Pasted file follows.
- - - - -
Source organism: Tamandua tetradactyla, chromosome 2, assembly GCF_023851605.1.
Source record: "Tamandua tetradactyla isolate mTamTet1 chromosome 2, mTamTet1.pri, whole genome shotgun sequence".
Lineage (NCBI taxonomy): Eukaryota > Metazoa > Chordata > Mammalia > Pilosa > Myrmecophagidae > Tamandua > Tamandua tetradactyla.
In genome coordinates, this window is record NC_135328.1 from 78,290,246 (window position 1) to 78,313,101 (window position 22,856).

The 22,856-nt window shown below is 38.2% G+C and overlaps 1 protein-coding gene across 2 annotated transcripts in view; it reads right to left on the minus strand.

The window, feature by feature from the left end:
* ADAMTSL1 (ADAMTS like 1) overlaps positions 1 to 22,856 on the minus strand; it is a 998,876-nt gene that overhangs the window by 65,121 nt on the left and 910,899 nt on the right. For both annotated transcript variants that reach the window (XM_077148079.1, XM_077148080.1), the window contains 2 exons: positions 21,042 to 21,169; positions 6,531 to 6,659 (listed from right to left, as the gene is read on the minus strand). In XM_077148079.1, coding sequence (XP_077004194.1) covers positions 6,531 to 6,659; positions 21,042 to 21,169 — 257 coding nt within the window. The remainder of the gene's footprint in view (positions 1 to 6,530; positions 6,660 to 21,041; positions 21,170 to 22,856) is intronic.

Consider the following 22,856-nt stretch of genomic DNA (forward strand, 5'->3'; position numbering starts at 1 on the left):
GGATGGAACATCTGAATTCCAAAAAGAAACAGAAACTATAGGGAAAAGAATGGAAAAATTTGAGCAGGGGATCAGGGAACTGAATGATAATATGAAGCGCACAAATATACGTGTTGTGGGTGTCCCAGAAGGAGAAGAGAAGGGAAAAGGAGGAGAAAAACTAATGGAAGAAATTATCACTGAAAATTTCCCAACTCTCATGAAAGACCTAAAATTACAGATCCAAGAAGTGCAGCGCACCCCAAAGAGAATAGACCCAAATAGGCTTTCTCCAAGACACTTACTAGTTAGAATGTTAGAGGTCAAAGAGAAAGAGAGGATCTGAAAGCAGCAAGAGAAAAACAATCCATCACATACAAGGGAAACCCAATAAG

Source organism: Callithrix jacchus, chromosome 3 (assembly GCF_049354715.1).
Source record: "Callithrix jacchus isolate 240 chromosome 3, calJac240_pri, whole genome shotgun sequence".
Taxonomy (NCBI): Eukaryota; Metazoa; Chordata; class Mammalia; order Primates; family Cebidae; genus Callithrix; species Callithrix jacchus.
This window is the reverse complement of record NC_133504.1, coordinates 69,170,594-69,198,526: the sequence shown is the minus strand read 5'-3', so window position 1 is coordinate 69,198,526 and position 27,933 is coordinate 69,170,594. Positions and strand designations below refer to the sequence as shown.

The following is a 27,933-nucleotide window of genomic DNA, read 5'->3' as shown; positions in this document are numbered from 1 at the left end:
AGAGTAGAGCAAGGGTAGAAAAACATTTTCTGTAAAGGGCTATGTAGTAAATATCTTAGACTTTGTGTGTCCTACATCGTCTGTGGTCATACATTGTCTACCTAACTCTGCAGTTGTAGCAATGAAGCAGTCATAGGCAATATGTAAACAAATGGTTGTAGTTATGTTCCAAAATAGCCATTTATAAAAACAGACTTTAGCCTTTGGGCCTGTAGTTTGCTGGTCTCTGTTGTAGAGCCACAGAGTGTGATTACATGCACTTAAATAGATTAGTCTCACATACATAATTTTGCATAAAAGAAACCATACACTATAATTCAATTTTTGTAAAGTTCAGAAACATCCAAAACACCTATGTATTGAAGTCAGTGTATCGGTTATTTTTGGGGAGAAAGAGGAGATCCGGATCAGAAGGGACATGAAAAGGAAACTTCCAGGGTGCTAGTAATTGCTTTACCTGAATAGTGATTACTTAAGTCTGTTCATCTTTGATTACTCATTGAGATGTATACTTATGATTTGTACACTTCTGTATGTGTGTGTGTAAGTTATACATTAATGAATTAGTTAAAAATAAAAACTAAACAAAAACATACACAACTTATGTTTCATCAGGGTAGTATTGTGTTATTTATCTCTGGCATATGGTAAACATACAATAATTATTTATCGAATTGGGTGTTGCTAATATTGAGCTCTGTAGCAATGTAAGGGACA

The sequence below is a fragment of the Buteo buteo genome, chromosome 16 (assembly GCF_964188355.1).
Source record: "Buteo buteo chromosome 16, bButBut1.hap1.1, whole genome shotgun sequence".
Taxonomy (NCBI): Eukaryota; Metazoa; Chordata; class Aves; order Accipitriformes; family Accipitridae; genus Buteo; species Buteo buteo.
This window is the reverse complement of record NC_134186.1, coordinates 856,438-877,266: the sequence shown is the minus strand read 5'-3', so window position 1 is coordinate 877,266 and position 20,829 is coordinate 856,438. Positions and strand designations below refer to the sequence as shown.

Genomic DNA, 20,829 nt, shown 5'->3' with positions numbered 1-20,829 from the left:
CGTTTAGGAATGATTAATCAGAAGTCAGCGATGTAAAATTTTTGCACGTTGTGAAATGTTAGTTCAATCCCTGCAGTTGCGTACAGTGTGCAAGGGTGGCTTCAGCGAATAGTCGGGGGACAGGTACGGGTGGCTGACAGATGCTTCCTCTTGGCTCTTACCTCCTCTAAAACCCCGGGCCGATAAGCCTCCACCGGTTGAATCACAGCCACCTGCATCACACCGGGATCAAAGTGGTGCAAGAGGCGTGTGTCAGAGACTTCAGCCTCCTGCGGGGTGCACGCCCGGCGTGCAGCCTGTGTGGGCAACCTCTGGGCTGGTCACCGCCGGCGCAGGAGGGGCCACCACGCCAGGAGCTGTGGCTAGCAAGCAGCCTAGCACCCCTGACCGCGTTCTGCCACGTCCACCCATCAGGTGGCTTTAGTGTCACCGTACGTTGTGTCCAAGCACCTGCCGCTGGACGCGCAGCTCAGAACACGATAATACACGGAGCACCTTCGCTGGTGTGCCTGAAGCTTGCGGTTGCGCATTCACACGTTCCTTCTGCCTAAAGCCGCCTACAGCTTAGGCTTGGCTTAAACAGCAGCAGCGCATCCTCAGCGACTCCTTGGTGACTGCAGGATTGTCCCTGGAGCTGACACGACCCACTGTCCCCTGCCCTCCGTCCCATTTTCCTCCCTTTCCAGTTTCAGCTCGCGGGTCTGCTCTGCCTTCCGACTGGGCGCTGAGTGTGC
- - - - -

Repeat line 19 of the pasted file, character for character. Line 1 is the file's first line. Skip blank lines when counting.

This window is the reverse complement of record NC_134186.1, coordinates 856,438-877,266: the sequence shown is the minus strand read 5'-3', so window position 1 is coordinate 877,266 and position 20,829 is coordinate 856,438. Positions and strand designations below refer to the sequence as shown.